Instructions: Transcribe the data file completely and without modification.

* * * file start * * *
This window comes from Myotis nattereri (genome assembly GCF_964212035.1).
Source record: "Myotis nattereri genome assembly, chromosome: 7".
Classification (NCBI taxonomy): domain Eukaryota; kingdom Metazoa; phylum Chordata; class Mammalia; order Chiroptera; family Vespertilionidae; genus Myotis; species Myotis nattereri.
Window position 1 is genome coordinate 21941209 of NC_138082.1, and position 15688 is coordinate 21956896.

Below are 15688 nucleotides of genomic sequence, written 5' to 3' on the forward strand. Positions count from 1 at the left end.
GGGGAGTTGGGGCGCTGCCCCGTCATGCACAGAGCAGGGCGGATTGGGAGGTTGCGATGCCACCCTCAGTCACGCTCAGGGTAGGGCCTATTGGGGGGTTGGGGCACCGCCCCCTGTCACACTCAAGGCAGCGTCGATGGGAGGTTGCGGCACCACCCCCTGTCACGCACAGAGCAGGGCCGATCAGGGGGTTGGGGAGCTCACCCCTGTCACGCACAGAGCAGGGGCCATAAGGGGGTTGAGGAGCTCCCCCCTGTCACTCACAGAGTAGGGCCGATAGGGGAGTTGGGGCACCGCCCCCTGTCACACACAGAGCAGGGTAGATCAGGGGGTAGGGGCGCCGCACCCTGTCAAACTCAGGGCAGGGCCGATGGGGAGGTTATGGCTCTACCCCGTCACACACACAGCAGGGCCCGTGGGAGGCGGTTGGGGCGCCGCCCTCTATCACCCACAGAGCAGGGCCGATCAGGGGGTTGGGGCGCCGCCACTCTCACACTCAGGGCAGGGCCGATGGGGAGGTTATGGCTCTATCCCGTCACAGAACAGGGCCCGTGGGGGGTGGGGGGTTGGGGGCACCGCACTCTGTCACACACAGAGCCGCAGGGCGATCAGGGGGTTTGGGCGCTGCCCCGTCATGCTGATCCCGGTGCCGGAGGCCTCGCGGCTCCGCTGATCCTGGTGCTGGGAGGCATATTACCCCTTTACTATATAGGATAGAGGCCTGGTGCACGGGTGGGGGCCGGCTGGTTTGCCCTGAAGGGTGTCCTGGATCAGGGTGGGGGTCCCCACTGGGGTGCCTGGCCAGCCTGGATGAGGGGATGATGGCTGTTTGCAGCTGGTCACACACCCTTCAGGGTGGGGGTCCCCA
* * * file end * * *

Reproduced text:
This window comes from Myotis nattereri (genome assembly GCF_964212035.1).
Source record: "Myotis nattereri genome assembly, chromosome: 7".
Classification (NCBI taxonomy): domain Eukaryota; kingdom Metazoa; phylum Chordata; class Mammalia; order Chiroptera; family Vespertilionidae; genus Myotis; species Myotis nattereri.
Window position 1 is genome coordinate 21941209 of NC_138082.1, and position 15688 is coordinate 21956896.

Below are 15688 nucleotides of genomic sequence, written 5' to 3' on the forward strand. Positions count from 1 at the left end.
GGGGAGTTGGGGCGCTGCCCCGTCATGCACAGAGCAGGGCGGATTGGGAGGTTGCGATGCCACCCTCAGTCACGCTCAGGGTAGGGCCTATTGGGGGGTTGGGGCACCGCCCCCTGTCACACTCAAGGCAGCGTCGATGGGAGGTTGCGGCACCACCCCCTGTCACGCACAGAGCAGGGCCGATCAGGGGGTTGGGGAGCTCACCCCTGTCACGCACAGAGCAGGGGCCATAAGGGGGTTGAGGAGCTCCCCCCTGTCACTCACAGAGTAGGGCCGATAGGGGAGTTGGGGCACCGCCCCCTGTCACACACAGAGCAGGGTAGATCAGGGGGTAGGGGCGCCGCACCCTGTCAAACTCAGGGCAGGGCCGATGGGGAGGTTATGGCTCTACCCCGTCACACACACAGCAGGGCCCGTGGGAGGCGGTTGGGGCGCCGCCCTCTATCACCCACAGAGCAGGGCCGATCAGGGGGTTGGGGCGCCGCCACTCTCACACTCAGGGCAGGGCCGATGGGGAGGTTATGGCTCTATCCCGTCACAGAACAGGGCCCGTGGGGGGTGGGGGGTTGGGGGCACCGCACTCTGTCACACACAGAGCCGCAGGGCGATCAGGGGGTTTGGGCGCTGCCCCGTCATGCTGATCCCGGTGCCGGAGGCCTCGCGGCTCCGCTGATCCTGGTGCTGGGAGGCATATTACCCCTTTACTATATAGGATAGAGGCCTGGTGCACGGGTGGGGGCCGGCTGGTTTGCCCTGAAGGGTGTCCTGGATCAGGGTGGGGGTCCCCACTGGGGTGCCTGGCCAGCCTGGATGAGGGGATGATGGCTGTTTGCAGCTGGTCACACACCCTTCAGGGTGGGGGTCCCCA